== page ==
Below is the full text of the letter from Cities for Action:
The Honorable Jeh Johnson
Secretary of Homeland Security
U.S. Department of Homeland Security
3801 Nebraska Avenue, NW
Washington, DC 20528
The Honorable John F. Kerry
Secretary of State
U.S. Department of State
2201 C Street NW
Washington, DC 20520
October 25, 2016
Dear Secretary Johnson and Secretary Kerry:
Cities for Action is a coalition of over 100 mayors and county executives that advocates for stronger policies to welcome, embrace, and protect our foreign-born residents. Cities are uniquely invested in immigrant integration. As local leaders, we see first-hand the positive contributions of immigrants. They are our neighbors, colleagues, and classmates. They help make our communities stronger economically, socially, and culturally.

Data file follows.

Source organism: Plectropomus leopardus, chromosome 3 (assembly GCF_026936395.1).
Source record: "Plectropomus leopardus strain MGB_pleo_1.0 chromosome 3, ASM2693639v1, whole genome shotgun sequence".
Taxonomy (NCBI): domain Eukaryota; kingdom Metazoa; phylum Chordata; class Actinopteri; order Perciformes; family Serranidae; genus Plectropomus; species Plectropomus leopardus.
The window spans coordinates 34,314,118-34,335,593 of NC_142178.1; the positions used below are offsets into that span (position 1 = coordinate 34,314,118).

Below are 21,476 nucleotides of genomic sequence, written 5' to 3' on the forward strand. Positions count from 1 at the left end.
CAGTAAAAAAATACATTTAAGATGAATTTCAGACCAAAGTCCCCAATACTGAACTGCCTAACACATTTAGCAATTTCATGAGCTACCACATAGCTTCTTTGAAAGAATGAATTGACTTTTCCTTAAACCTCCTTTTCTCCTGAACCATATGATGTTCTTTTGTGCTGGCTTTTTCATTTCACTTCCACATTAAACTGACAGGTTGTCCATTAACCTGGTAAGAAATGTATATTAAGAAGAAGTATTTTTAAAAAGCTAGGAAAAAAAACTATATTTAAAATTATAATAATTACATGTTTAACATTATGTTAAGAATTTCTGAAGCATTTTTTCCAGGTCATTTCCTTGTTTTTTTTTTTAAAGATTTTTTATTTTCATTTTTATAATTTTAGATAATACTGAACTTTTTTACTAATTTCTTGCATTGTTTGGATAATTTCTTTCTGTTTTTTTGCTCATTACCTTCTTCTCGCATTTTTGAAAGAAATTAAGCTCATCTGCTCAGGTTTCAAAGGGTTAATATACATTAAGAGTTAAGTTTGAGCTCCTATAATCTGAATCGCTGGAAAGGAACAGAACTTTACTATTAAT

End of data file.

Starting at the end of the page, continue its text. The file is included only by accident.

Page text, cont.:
On behalf of our residents, including over 200,000 of our Haitian-born community members and their families and friends, we thank you for taking steps to provide relief to Haitians in the U.S. following the recent devastating Hurricane Matthew in Haiti. The decision to temporarily suspend removal flights to Haiti will protect many from being forced to return to a country that is facing dire conditions.
We also urge greater and more durable steps to protect Haitians in the aftermath of Hurricane Matthew. Specifically, we ask that current efforts to remove Haitians from the U.S. be formally suspended and that Temporary Protected Status (TPS) be extended to Haitians in this country who are impacted by Hurricane Matthew and cannot return.
Hurricane Matthew has caused immense loss of life and infrastructural damage in Haiti, the full extent of which is still unknown. Current reports by the United Nations Office for the Coordination of Humanitarian Affairs estimate that the hurricane has claimed the lives of over 500 Haitians. . Unofficial estimates are over twice as high. There are 1.4 million people in need of humanitarian assistance, such as food, water, shelter, clothing, and medication. The storm has also caused a fresh outbreak of cholera due to the mass contamination of water supplies, which survivors have been forced to drink.